In her daily work at College Bound, Keisha Mabry, the organization’s director of innovation, administers a text messaging app for students called Bridgit 2 College, which connects high school graduates who’ve been accepted to colleges with people to send them reminders about deadlines to meet and experiences to prepare for when they go to college.
That’s not the only kind of connection that Mabry, a Teach for America and KIPP St. Louis alumna, cultivates in her life. She’s recently authored a book called “Hey Friend: 100 Ways to Connect with 100 People in 100 Days,” which reimagines networking as something called “friendworking.”
The idea came about 10 years ago, when Mabry graduated college and was looking to meet new people in her business life and in her social life. She challenged herself to make 100 connections in 100 days, but not just business card swaps. That process repeated itself several times when she moved to St. Louis to work for Teach for America, and over again when she switched jobs.
She said that the more people you meet, the more friends and connections you make, the better your life can be.
“We’re limited by our friends,” Mabry said. “All of our fears, dreams, hopes are limited by the people you meet or the people you don’t know. The more people you know, the more exposure you get, the more things your eyes are opened up to.”
On Tuesday’s St. Louis on the Air, Mabry joined host Don Marsh to talk about the book, busting out of your bubble in St. Louis, and making new, meaningful friendships.
Here are five of her tips:
1. Say hello.
Mabry says that the average human passes about 60 to 170 people on the street per day, but we rarely take the time to even say “hello” to the people we see.
“It starts there, with a simple hello,” Mabry said. “I think we’ve gotten away from that. A simple hello does not come across as too strong, it comes across as acknowledging people as human beings and being in your space and taking a second to do that versus going about your busy day.”
2. Use social media as a way to start a conversation, but take it offline too.
Mabry said she didn’t get on Facebook until last year, at which point she used it as a way to stay in touch with people — but not the only way. She tries to move conversations from the digital world into in-person meetups for coffee, walks around town or even to run errands together.
3. Once you’ve made a connection, seek out ways to cultivate it.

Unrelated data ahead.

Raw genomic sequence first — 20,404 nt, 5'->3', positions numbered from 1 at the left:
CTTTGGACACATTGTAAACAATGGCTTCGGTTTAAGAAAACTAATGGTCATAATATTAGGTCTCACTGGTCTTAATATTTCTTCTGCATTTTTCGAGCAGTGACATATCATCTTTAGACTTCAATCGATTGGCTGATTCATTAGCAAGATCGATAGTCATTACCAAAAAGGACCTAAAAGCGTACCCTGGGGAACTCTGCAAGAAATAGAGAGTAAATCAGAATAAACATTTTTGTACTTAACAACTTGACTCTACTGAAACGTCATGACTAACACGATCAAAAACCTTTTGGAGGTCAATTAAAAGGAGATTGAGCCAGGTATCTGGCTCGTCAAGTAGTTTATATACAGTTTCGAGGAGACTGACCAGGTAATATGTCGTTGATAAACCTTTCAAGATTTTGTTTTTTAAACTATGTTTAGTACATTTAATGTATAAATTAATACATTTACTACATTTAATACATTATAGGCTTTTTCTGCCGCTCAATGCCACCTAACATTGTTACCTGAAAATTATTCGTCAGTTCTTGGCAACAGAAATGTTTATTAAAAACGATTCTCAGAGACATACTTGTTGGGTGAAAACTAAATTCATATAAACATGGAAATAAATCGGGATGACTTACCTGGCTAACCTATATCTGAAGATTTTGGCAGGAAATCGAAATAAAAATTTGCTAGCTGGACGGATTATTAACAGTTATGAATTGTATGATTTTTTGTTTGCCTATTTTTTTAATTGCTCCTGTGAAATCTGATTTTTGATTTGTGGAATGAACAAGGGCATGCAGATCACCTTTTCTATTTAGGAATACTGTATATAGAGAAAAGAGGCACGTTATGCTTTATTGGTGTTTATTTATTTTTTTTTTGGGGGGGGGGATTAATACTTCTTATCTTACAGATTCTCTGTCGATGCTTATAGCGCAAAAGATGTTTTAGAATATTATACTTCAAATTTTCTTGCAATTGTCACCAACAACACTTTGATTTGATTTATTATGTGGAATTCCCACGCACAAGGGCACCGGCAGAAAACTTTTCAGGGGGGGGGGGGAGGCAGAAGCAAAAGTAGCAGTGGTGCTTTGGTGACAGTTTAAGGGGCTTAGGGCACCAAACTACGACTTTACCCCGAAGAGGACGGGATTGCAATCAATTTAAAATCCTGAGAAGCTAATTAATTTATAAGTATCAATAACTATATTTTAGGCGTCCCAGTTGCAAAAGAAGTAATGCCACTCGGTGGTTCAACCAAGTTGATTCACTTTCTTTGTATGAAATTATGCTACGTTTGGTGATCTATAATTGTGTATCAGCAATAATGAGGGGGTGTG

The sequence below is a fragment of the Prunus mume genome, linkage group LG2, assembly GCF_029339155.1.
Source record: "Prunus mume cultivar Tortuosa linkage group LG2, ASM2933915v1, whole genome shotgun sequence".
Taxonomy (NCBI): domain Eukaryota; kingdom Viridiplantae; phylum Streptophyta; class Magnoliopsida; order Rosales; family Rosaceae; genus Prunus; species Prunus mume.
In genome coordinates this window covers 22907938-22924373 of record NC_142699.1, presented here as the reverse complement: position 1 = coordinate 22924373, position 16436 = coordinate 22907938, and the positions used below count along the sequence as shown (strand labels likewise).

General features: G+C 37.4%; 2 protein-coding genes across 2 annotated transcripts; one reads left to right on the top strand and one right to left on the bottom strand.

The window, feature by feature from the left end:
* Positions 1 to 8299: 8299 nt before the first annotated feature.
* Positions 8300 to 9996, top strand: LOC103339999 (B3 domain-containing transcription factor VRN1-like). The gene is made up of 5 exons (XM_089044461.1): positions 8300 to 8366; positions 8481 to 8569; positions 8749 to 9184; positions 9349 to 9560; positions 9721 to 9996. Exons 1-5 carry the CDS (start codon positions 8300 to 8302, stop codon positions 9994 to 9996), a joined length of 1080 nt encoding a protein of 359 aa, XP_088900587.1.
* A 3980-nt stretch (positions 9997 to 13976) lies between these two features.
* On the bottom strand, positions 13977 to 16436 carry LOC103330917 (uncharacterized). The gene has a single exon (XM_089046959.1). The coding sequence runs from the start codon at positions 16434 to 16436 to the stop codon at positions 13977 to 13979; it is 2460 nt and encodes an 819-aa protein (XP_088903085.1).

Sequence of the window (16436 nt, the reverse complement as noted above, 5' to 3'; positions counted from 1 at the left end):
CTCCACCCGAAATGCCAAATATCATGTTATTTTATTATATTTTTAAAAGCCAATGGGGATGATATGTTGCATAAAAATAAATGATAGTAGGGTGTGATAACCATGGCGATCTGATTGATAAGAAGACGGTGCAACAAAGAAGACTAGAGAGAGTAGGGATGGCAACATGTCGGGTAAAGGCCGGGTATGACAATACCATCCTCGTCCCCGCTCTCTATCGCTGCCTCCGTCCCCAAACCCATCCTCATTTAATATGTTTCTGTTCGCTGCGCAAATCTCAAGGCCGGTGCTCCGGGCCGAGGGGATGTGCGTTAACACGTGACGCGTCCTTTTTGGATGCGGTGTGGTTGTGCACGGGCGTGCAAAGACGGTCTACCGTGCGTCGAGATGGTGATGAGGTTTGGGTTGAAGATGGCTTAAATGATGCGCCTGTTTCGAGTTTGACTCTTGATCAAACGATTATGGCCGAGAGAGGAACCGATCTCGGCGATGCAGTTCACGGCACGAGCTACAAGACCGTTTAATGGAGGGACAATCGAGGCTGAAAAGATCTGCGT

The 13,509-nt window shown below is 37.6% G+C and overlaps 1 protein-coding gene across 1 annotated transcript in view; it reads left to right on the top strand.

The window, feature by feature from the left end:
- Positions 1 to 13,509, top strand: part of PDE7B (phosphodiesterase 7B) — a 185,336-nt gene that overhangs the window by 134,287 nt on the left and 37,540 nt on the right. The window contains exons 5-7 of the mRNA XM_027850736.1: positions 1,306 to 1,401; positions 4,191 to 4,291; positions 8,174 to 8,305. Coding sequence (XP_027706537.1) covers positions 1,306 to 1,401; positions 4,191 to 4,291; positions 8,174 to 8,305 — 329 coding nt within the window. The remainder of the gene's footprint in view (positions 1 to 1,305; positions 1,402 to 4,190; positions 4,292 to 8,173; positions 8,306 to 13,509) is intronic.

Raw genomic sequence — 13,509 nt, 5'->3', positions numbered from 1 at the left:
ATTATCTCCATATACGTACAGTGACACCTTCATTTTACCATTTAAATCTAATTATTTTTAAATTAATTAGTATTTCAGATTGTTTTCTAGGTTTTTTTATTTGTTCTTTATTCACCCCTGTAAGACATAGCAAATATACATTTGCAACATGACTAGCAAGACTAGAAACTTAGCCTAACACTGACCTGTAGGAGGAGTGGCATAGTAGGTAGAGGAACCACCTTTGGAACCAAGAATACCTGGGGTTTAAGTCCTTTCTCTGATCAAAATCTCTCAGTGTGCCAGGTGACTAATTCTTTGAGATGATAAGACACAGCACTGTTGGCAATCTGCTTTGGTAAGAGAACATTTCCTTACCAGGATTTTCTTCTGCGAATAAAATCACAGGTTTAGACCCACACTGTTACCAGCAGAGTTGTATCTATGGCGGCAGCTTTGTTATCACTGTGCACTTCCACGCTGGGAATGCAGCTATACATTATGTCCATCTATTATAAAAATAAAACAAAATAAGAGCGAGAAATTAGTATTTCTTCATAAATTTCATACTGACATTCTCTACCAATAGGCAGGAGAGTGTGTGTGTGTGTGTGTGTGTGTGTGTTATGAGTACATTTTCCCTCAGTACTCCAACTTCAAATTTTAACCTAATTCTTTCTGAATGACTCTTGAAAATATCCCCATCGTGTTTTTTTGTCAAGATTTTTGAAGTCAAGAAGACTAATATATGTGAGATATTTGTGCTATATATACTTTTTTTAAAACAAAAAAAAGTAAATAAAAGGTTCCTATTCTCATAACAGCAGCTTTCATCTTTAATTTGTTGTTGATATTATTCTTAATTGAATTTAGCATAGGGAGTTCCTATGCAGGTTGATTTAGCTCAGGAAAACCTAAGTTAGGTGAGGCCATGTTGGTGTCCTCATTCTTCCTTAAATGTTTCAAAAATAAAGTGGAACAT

“Once you curate a friendship, how do you cultivate it? The book talks about not only how to meet people, but how to keep the conversation going,” Mabry said. “Figure out what stories you can share and what connections you have.”
Mabry makes it a point to take note of every connection she makes, using a system like an Excel spreadsheet. She tracks when she meets people and sets a time to reconnect. Every month, she sets out specific hours during her weeks to reach back out to those connections – either to meet in person for coffee or lunch, write an email with a ‘hello,’ or to send articles she thinks might be of interest.
“You’ll find when you reach out to people, they’ll reach back,” Mabry said. “We oftentimes don’t think about our friendships like we think about our significant other relationships. You have to be proactive about keeping the relationship going, you have times you are communicating, you go to lunch. You make time for that person.”
4. If you’re nervous about connecting with new people, follow the ABCs.
A - Always be connecting, all connections start with a “hello.”
B - Be nice and smile.
C - Compliment when in doubt.
“When I first moved here, everyone would ask me the [high school] question, what I realized is that after interacting with people three times, they’d start to feel comfortable with me and invite me into their circle,” Mabry said. “For me, it was a matter of getting exposed and putting myself out there. Within my first 100 days here, I would go to two to three events a week to meet people. I went to different meetups, joined different groups to meet people.”
5. Seek out in-person meetups around a common interest.
Dave Wise, a St. Louis on the Air listener, shared his experience going to St. Louis-based meetups he found on Meetup.org or Facebook around the interests of board games and new dads. From those interactions, he and his wife found friends they interact with outside of those groups.
“Meetup.com is #58 in my book of 100 ways to meet people — it creates a commonality and comfort,” Mabry said. “When I first moved to St. Louis, I went to many meetups.”
Even if you don’t want to take the initiative, you have to put yourself in a path for people to meet you, Mabry said.
St. Louis on the Air brings you the stories of St. Louis and the people who live, work and create in our region. St. Louis on the Air host Don Marsh and producers Mary Edwards, Alex Heuer and Kelly Moffitt give you the information you need to make informed decisions and stay in touch with our diverse and vibrant St. Louis region.